A thought from Jimmy Carter comes to mind. He said countries are not really 'democracies' or 'not democracies' but rather that democracy is either strong or weak. Similarly, one shouldn't say the USA is uncivilised but that some of it's civic institutions are weak in some ways. Additionally they do not uniformly share the same strengths and weaknesses across the entire country.


I think that's an enlightening way of looking at things, but doesn't quite bring the same shame as referring to ourselves as an uncivilized country.

Perhaps if the national debate was about being a civilized country instead of framing it as 'socialism' we'd eventually be able to move into the modern era in the context of social policy.


I strongly agree. Its interesting how the US chooses policies some times. The culture here is very different from most other civilized countries.

Countries with no national paid maternity leave policy: US, Papua New Guinea, Suriname, and Liberia [1]

Countries who have executed people in the past 25 years who were under 18 at the time of their crimes: The People's Republic of China (PRC), Democratic Republic of the Congo, Iran, Nigeria, Pakistan, Saudi Arabia, Sudan, the United States and Yemen. [2]

[1] http://en.wikipedia.org/wiki/Parental_leave (also noted elsewhere in the comments)

[2] http://en.wikipedia.org/wiki/Capital_punishment#Juvenile_off... Admittedly this fact is cherry picked. The US has since changed the policy


Its unfortunate that there are not laws preventing things like this from happening. Too many people in the US do not want the government to impose laws or regulations just because they oppose any government interference what so ever. Even if the interference will benefit everyone.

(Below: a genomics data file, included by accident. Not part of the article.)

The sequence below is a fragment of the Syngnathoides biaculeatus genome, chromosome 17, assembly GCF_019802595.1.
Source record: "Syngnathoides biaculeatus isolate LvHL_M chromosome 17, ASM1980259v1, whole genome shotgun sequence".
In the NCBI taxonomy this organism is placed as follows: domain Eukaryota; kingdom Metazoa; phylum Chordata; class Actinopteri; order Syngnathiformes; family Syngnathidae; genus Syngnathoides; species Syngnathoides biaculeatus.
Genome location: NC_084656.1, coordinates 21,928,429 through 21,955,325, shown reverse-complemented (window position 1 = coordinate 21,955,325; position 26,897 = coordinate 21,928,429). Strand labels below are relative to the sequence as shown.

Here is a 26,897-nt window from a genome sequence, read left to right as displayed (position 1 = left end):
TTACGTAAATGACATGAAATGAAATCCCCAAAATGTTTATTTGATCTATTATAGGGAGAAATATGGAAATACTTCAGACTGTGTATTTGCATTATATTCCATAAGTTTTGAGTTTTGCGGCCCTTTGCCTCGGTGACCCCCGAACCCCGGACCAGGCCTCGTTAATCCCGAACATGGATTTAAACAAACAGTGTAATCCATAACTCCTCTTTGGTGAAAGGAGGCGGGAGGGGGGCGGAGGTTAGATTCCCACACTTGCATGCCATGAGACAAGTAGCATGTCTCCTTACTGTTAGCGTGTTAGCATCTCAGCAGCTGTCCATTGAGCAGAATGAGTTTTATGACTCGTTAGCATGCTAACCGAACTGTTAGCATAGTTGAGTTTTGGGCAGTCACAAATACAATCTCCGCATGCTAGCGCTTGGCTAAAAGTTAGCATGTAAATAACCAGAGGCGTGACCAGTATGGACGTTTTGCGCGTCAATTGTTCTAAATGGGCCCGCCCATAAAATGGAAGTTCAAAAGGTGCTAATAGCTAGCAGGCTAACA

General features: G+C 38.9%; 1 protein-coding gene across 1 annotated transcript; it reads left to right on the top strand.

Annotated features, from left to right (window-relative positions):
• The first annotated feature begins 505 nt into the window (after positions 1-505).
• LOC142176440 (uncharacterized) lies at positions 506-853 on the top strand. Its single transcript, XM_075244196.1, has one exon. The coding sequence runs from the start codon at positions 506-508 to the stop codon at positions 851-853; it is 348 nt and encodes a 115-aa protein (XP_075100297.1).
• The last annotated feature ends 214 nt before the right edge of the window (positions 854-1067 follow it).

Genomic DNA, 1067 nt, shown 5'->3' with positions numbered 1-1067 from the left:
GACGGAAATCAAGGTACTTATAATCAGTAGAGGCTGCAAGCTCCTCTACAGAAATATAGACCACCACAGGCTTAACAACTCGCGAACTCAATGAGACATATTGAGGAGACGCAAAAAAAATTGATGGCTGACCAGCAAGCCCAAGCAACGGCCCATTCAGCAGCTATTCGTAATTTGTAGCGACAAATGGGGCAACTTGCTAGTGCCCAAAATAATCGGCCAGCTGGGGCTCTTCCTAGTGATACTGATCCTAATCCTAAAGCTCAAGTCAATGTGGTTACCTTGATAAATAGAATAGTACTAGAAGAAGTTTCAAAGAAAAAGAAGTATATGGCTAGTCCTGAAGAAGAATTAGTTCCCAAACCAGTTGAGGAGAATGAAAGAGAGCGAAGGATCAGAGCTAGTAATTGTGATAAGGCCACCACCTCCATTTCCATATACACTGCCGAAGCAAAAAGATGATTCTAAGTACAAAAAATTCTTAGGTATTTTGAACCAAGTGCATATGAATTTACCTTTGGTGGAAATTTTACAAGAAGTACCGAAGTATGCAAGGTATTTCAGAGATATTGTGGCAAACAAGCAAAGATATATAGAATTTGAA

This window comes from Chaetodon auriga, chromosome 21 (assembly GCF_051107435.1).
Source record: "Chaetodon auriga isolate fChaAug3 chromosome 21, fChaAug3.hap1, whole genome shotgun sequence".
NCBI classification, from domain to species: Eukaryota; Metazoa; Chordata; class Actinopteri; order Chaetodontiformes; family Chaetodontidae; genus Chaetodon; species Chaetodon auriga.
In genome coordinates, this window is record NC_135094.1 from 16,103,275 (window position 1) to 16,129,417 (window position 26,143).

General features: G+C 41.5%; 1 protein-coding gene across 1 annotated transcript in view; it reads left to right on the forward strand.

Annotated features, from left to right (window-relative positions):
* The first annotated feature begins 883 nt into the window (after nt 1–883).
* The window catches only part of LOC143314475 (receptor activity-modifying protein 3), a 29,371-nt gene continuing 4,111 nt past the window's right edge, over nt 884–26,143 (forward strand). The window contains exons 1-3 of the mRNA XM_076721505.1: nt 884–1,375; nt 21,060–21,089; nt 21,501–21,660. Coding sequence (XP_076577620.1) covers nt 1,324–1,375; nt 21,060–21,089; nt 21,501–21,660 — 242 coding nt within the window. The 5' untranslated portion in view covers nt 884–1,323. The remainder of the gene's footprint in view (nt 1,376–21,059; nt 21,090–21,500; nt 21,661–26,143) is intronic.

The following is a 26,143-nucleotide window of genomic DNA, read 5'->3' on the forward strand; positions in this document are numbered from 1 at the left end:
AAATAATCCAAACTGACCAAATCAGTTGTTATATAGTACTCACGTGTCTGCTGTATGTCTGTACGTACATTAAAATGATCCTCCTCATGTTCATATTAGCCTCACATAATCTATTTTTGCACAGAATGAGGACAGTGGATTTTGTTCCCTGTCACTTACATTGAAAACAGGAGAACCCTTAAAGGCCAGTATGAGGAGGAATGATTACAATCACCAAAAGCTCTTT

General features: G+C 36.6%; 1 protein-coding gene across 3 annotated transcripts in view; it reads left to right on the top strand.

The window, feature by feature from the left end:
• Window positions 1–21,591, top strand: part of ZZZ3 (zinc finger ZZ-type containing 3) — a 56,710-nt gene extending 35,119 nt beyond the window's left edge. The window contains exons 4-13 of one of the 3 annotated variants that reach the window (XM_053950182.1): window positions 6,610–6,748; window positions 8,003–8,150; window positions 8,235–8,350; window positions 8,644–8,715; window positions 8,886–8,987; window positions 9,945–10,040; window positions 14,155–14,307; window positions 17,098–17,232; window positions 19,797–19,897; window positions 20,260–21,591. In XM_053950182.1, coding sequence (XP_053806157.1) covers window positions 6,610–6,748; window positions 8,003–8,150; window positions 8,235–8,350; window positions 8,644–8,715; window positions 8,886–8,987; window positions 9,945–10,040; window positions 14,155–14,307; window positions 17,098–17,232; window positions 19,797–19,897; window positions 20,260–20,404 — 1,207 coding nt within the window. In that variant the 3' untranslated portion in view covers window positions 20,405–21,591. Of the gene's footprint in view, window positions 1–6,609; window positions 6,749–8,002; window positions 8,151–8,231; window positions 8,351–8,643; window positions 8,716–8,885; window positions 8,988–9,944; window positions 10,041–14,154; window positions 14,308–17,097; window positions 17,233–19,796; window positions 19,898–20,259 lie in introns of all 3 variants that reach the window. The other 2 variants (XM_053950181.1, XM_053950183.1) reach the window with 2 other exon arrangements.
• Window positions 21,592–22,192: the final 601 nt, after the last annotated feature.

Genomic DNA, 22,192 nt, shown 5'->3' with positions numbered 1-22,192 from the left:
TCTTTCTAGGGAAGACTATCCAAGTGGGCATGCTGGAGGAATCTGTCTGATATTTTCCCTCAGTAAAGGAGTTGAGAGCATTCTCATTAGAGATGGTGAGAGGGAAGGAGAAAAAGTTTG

People have a choice where they work. Had this happened to me I would be high tailing it out of there but professors dont have that luxury.


It is sad how people who would benefit most from it can easily be brainwashed to vote against it. This is summed best by the ironic "get your government out of my Medicare" slogan. It is not a real slogan but it is used as a joke to illustrate the underlying logic.


Uncivilized, really? We certainly have issues, but I think that's a bit much. Those are all very real problems, but for the most part our day to day lives are very civilized. And there are ways to fix these problems, it just isn't easy.


All of which is based on your perception of reality, all of which comes from news.

News are by definitions things that almost never happen.

Define corruption level, quantify it, and then we can talk.